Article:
Media figures, adults, smart people who have been around, have perspective -- or did have perspective. They’ve succumbed to Trump hatred that is so intense, it has destroyed their judgment and in some cases affected their character.

. . .

The speaker isn't offering analysis, he is preaching to those who are already converted. His listeners already know that Donald Trump is evil, and they don't want details, they want a sermon. And sermons are mostly what they're getting these days...

We don't allow reporters to cover their spouses or kids. Why don't we? Because they wouldn't be able to see clearly. Their emotions would cloud their judgement. Their love would get in the way of fair coverage. Hate has the same effect on people. It distorts their view of reality. In the end it blinds you completely. And that's where the media are now. Stumbling around in a sightless rage, screaming.

Once again, yup.

Fake news.

A lot of it in the form of sermons presented as news...

(I prefer Mark Twain these days. :) )

Michael

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8 hours ago, Wolf DeVoon said:

Wolf,

I have a feeling this one is going to get a little more attention.

Drudge is linking to the same article.

05.16.2017-06.48.png

I wonder if the Russians did it...

:)

Michael

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And there's this.

4 Unanswered Questions Surrounding Murdered DNC Staffer Seth Rich

Good questions, too.

My favorite is this:

Quote

3. Why are the left-wing and mainstream media ignoring the case?

The murder of Seth Rich has been a hot topic among conservative, libertarian, and alternative news outlets since the incident took place last year, however the left-wing and mainstream media has largely ignored the case, only mentioning the staffer’s name during conspiracy articles about Russian hacking.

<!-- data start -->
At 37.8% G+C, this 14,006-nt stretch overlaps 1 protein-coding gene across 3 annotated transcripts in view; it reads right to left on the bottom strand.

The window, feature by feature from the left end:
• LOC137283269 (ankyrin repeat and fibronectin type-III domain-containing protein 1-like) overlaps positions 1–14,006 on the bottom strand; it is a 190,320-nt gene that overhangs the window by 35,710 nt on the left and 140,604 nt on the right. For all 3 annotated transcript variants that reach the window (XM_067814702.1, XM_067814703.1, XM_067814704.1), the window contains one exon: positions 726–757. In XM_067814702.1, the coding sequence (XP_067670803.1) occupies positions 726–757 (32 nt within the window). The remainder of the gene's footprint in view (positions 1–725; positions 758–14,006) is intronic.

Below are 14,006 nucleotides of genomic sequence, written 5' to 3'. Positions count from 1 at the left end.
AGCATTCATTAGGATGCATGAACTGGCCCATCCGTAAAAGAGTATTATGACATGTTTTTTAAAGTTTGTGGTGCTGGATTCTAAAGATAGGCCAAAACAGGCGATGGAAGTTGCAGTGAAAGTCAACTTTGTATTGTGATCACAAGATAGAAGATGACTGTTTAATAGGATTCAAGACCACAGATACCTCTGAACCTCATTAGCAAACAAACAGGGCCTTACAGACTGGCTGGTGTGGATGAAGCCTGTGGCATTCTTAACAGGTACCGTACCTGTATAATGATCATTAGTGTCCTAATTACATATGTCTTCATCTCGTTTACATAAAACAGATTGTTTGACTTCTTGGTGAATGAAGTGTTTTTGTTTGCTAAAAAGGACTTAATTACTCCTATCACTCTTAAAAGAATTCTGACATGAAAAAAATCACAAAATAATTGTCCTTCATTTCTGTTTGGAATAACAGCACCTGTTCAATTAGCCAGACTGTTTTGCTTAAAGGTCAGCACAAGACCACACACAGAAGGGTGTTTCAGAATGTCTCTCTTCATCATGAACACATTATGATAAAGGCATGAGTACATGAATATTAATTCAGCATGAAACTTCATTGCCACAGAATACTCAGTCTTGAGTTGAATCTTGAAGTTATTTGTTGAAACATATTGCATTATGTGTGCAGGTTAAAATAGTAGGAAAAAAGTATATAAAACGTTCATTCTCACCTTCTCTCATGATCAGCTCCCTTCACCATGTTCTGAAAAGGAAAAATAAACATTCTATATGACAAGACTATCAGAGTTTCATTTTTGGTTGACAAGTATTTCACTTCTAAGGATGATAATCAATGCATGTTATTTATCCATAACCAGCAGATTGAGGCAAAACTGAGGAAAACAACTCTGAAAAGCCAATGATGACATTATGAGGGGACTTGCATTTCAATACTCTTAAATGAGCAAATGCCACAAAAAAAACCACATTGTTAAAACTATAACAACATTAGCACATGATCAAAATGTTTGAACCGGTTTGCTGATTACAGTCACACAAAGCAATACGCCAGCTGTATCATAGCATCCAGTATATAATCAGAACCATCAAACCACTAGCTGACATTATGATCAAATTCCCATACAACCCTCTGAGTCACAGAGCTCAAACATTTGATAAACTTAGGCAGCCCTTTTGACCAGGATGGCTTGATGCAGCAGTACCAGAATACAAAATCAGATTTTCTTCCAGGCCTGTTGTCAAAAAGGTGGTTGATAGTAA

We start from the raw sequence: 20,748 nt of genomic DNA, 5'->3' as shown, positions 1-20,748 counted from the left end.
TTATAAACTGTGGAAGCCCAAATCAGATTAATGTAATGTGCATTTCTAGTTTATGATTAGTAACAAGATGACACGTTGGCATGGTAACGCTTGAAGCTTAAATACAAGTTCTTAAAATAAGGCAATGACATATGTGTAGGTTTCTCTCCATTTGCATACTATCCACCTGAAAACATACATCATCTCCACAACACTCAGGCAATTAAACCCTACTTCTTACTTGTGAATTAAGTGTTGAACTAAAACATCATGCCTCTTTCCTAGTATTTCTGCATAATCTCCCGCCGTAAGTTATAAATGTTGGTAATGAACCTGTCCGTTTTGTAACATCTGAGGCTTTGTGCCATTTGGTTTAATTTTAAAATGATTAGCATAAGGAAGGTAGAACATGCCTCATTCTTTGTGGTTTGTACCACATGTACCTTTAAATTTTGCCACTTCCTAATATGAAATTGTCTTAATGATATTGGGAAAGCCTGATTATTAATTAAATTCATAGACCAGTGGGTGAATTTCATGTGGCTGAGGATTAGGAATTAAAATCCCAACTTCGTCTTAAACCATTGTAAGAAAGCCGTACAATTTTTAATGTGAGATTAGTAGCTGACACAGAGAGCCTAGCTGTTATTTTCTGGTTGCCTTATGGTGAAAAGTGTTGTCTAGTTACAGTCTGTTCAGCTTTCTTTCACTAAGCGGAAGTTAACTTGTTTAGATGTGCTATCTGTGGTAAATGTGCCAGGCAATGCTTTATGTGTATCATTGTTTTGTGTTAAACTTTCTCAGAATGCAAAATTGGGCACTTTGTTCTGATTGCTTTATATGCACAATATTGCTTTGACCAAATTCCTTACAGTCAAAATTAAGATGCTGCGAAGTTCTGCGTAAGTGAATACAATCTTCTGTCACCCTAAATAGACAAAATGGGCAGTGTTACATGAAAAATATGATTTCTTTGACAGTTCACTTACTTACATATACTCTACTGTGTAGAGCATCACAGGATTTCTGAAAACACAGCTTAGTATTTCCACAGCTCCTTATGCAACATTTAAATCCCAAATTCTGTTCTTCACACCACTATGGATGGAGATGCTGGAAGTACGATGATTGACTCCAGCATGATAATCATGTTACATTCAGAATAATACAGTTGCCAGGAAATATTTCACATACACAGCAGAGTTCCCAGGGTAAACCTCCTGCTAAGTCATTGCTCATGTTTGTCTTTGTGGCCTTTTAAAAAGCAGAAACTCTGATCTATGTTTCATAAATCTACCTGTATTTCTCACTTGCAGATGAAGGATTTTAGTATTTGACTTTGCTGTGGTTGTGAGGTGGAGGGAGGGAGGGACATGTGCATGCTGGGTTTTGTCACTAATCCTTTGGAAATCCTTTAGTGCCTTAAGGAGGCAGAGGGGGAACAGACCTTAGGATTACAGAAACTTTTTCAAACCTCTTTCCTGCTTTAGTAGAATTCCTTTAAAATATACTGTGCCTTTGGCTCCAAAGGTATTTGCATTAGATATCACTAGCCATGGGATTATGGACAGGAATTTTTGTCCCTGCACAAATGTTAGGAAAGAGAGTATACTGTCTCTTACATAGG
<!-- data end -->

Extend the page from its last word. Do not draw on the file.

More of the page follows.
A quick Google search of “Seth Rich” will return dozens of news articles on the subject from sources such as Fox News, The Washington Examiner, and Heat Street, but few from outlets such as CNN or MSNBC. The Washington Post did publish a story related to Rich Wednesday afternoon but focused on Rich’s parents’ claim that reports of him contacting WikiLeaks were without evidence.

Those articles which do appear on left-wing sites all feature headlines which immediately brand questions surrounding his death as “conspiracy theories” and seek to deter investigations.

The Washington Post published an article in August 2016 titled “Trump allies, WikiLeaks and Russia are pushing a nonsensical conspiracy theory about the DNC hacks,” while The Huffington Post‘s coverage of Rich’s murder last year consisted of stories such as “Donald Trump Has A History Of Linking His Political Opponents To People’s Deaths,” and “Conspiracy Theorists Won’t Stop Accusing The Clintons Of Murder.”

CNN published one single story on Seth Rich’s death last year– a straight news article on the murder with a quote from former DNC Chairman Debbie Wasserman Schultz.